Published online Apr 27, 2020. doi: 10.4240/wjgs.v12.i4.190
Peer-review started: December 20, 2019
First decision: January 6, 2020
Revised: March 12, 2020
Accepted: March 22, 2020
Article in press: March 22, 2020
Published online: April 27, 2020
Locally advanced rectal cancers can involve adjacent organs. In male, rectal cancers frequently involves seminal vesicles and prostate. Complete en-bloc removal of rectal cancer and adjacent organs with clear margin is key to successful oncological surgery, and this commonly requires a total pelvic exenteration with removal of urological and intestinal organ. Such extensive surgeries are usually performed via open technique. Majority of patients have a prolonged hospital stay due to wound pain and a decreased quality of life because of presence of permanent stomas.
Robotic surgery may have a role in introducing minimal invasive surgery to pelvic exenteration surgery for locally advanced rectal cancer. Robotic surgery allows anastomosis of bladder and urethra in the deep pelvis and can potentially reduce the rate of permanent stoma formation for patient in the future requiring total pelvic exenteration surgery.
To explore and demonstrate the benefits of robotic surgery as a form of minimal invasive surgery in total pelvic exenteration. To show the feasibility of minimally invasive surgery bladder preservation prostatectomy with total mesorectal excision. Patients are able to avoid a permanent ileal conduit and also maintain continuity of bowel when anal sphincter is spared.
Ethics approval was sought for this study. The data for 3 patients were included in the analysis and statistics including mean and paired t-tests for dependent variables with Stata 13.0 software. Parameters gathered included patient demographics, tumour characteristics such as distance from anal verge, peri-operative data including estimated blood loss and peri-operative haemoglobin, and margin status.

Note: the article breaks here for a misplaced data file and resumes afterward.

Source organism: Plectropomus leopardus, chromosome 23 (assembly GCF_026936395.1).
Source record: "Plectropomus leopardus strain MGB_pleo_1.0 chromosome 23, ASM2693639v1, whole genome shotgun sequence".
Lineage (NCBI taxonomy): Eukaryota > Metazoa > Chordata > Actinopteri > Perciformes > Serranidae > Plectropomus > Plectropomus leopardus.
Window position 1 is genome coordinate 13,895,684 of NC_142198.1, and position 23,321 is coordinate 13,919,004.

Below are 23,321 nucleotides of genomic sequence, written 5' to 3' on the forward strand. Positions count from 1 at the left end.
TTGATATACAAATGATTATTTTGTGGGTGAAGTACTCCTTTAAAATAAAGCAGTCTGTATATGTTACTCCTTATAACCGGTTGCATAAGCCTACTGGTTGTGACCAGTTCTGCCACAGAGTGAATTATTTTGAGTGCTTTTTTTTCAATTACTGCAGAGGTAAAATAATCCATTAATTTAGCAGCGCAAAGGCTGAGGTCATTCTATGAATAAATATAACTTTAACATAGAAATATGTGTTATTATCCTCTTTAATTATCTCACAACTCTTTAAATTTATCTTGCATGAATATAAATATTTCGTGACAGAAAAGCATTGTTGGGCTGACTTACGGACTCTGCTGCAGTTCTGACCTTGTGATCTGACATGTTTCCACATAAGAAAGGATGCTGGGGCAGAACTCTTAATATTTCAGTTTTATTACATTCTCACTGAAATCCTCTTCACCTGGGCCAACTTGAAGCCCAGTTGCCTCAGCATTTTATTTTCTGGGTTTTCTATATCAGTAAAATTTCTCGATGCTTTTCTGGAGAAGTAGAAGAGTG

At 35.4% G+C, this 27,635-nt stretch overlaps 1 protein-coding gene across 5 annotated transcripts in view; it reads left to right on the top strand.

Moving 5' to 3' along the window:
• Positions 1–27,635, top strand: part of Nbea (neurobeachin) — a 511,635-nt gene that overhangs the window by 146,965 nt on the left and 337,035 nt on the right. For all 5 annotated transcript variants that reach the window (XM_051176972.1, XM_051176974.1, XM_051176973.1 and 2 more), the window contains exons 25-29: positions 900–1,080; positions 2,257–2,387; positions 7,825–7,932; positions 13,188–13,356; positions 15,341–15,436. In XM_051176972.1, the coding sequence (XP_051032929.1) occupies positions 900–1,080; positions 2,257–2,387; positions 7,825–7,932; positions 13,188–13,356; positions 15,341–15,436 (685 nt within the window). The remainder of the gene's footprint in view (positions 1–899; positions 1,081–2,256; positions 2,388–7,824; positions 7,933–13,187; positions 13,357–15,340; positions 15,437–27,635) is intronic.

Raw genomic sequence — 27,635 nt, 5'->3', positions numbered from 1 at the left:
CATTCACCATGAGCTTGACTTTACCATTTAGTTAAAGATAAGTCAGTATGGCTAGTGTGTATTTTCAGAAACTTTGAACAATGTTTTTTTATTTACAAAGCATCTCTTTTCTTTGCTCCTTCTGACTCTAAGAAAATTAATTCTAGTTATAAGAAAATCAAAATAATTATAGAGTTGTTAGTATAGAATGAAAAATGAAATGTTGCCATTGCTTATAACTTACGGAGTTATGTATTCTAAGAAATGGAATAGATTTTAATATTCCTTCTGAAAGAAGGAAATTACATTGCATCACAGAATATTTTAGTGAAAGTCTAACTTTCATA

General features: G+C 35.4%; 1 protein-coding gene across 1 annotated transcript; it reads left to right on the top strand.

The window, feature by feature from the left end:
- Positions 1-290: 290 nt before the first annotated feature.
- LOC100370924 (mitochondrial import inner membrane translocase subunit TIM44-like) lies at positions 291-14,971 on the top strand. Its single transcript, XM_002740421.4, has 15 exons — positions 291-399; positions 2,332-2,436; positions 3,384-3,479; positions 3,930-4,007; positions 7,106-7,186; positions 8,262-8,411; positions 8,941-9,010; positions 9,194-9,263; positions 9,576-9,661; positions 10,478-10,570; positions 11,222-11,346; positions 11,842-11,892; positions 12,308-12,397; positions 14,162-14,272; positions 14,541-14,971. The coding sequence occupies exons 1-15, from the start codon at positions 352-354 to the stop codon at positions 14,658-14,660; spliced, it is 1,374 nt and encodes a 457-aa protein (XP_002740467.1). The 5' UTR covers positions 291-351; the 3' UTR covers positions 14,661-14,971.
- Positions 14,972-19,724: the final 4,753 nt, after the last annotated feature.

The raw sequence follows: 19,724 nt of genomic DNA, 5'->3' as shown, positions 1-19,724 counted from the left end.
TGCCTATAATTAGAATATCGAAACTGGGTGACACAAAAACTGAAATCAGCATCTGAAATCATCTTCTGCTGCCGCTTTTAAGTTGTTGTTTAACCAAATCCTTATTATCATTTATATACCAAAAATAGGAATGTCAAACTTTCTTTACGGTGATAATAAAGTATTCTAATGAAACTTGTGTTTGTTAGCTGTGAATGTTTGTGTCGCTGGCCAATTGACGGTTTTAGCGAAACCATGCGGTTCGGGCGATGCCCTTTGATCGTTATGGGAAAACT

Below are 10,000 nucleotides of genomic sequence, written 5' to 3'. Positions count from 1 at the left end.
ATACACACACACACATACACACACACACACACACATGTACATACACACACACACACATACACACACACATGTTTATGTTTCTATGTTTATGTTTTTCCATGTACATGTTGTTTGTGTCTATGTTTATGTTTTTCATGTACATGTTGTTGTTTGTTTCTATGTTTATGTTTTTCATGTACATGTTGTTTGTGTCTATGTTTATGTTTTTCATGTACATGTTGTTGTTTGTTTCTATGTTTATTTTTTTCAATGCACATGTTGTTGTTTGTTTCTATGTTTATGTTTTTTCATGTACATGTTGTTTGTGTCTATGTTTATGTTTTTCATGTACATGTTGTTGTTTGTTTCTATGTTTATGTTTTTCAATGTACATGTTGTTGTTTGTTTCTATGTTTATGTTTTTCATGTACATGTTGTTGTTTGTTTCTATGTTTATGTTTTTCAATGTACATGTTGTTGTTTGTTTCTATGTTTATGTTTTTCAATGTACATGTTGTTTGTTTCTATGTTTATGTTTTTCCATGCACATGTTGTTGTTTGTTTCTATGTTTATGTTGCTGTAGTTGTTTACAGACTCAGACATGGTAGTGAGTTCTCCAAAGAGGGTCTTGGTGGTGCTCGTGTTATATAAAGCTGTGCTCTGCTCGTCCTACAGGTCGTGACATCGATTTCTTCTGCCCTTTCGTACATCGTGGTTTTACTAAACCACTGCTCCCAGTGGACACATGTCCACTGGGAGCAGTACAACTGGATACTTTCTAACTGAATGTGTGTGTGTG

Our research showed that robot assisted bladder sparing pelvic exenteration is feasible. Although the safety and oncological outcomes for the procedure appears to be acceptable, more research and data is needed to confirm this early finding.
In conclusion, this pilot study of 3 patients using a novel technique of robot assisted bladder sparing pelvic exenterations is both feasible and safe. The advent of the DaVinci Robot allows complex pelvic surgery to be performed in a minimally invasive manner and the advantages of such an approach is clear, and performing such complex surgeries are pushing the boundaries of minimally invasive surgery. However, this is a small series and further data is needed to confirm the safety and oncological outcomes of this technique. Until then, patients need to be carefully selected before undergoing such a complex and challenging surgery from the minimally invasive approach.
Future research in this field will involve not just confirmation of the findings from this initial case series, but also the extent and limitations of the DaVinci Robot system. 3D vision and increased magnification in the pelvis are crucial to ensuring clear margin status as well as good functional outcomes for the patients. Complex reconstructive surgery such as bowel anastomoses and urethrovesical anastomoses highlight the advantages of the DaVinci Robot system but direct comparison between robot assisted laparoscopic cases and open cases may prove to be challenging due to the rare and unique nature of these patients and their locally advanced disease.